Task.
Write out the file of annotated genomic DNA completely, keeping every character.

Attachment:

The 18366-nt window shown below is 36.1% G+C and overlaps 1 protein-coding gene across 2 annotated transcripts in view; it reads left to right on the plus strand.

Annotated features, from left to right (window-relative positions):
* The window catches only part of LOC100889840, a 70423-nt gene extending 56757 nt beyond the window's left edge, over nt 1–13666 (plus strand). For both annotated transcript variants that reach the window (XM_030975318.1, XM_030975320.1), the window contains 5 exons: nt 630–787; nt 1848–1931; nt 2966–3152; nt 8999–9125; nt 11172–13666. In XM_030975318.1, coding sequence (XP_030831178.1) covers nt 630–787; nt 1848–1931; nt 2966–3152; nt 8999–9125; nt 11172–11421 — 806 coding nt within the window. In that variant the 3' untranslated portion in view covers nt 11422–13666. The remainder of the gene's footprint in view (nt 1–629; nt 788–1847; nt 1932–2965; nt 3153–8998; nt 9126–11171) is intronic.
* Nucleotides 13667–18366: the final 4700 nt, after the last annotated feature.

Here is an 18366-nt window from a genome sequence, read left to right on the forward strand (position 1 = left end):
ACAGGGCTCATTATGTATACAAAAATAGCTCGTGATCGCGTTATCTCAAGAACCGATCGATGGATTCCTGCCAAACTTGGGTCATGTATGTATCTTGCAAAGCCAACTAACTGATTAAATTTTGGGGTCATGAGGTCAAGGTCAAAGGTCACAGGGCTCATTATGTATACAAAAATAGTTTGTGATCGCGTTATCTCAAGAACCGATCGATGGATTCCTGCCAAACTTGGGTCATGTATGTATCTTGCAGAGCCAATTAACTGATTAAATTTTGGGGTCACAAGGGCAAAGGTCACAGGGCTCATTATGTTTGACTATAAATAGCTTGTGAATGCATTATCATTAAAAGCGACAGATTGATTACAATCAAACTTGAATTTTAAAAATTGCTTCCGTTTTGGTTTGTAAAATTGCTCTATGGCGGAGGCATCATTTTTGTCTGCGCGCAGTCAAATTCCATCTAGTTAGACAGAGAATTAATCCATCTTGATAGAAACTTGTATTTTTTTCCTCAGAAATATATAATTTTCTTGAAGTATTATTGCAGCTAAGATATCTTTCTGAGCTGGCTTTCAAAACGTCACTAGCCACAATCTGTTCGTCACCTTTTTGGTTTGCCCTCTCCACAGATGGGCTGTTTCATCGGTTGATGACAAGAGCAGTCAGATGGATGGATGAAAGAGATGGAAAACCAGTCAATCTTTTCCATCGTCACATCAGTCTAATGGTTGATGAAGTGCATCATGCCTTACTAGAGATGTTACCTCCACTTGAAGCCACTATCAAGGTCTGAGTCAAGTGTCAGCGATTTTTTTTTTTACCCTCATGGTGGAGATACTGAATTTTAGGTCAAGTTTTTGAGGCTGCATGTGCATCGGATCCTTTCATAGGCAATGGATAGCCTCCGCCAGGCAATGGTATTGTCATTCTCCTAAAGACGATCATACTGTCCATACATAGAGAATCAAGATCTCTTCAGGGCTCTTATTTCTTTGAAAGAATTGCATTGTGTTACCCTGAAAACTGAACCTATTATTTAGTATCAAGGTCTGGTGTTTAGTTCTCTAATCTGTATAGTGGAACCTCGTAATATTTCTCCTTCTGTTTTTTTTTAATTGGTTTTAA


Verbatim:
The 18366-nt window shown below is 36.1% G+C and overlaps 1 protein-coding gene across 2 annotated transcripts in view; it reads left to right on the plus strand.

Annotated features, from left to right (window-relative positions):
* The window catches only part of LOC100889840, a 70423-nt gene extending 56757 nt beyond the window's left edge, over nt 1–13666 (plus strand). For both annotated transcript variants that reach the window (XM_030975318.1, XM_030975320.1), the window contains 5 exons: nt 630–787; nt 1848–1931; nt 2966–3152; nt 8999–9125; nt 11172–13666. In XM_030975318.1, coding sequence (XP_030831178.1) covers nt 630–787; nt 1848–1931; nt 2966–3152; nt 8999–9125; nt 11172–11421 — 806 coding nt within the window. In that variant the 3' untranslated portion in view covers nt 11422–13666. The remainder of the gene's footprint in view (nt 1–629; nt 788–1847; nt 1932–2965; nt 3153–8998; nt 9126–11171) is intronic.
* Nucleotides 13667–18366: the final 4700 nt, after the last annotated feature.

Here is an 18366-nt window from a genome sequence, read left to right on the forward strand (position 1 = left end):
ACAGGGCTCATTATGTATACAAAAATAGCTCGTGATCGCGTTATCTCAAGAACCGATCGATGGATTCCTGCCAAACTTGGGTCATGTATGTATCTTGCAAAGCCAACTAACTGATTAAATTTTGGGGTCATGAGGTCAAGGTCAAAGGTCACAGGGCTCATTATGTATACAAAAATAGTTTGTGATCGCGTTATCTCAAGAACCGATCGATGGATTCCTGCCAAACTTGGGTCATGTATGTATCTTGCAGAGCCAATTAACTGATTAAATTTTGGGGTCACAAGGGCAAAGGTCACAGGGCTCATTATGTTTGACTATAAATAGCTTGTGAATGCATTATCATTAAAAGCGACAGATTGATTACAATCAAACTTGAATTTTAAAAATTGCTTCCGTTTTGGTTTGTAAAATTGCTCTATGGCGGAGGCATCATTTTTGTCTGCGCGCAGTCAAATTCCATCTAGTTAGACAGAGAATTAATCCATCTTGATAGAAACTTGTATTTTTTTCCTCAGAAATATATAATTTTCTTGAAGTATTATTGCAGCTAAGATATCTTTCTGAGCTGGCTTTCAAAACGTCACTAGCCACAATCTGTTCGTCACCTTTTTGGTTTGCCCTCTCCACAGATGGGCTGTTTCATCGGTTGATGACAAGAGCAGTCAGATGGATGGATGAAAGAGATGGAAAACCAGTCAATCTTTTCCATCGTCACATCAGTCTAATGGTTGATGAAGTGCATCATGCCTTACTAGAGATGTTACCTCCACTTGAAGCCACTATCAAGGTCTGAGTCAAGTGTCAGCGATTTTTTTTTTTACCCTCATGGTGGAGATACTGAATTTTAGGTCAAGTTTTTGAGGCTGCATGTGCATCGGATCCTTTCATAGGCAATGGATAGCCTCCGCCAGGCAATGGTATTGTCATTCTCCTAAAGACGATCATACTGTCCATACATAGAGAATCAAGATCTCTTCAGGGCTCTTATTTCTTTGAAAGAATTGCATTGTGTTACCCTGAAAACTGAACCTATTATTTAGTATCAAGGTCTGGTGTTTAGTTCTCTAATCTGTATAGTGGAACCTCGTAATATTTCTCCTTCTGTTTTTTTTTAATTGGTTTTAA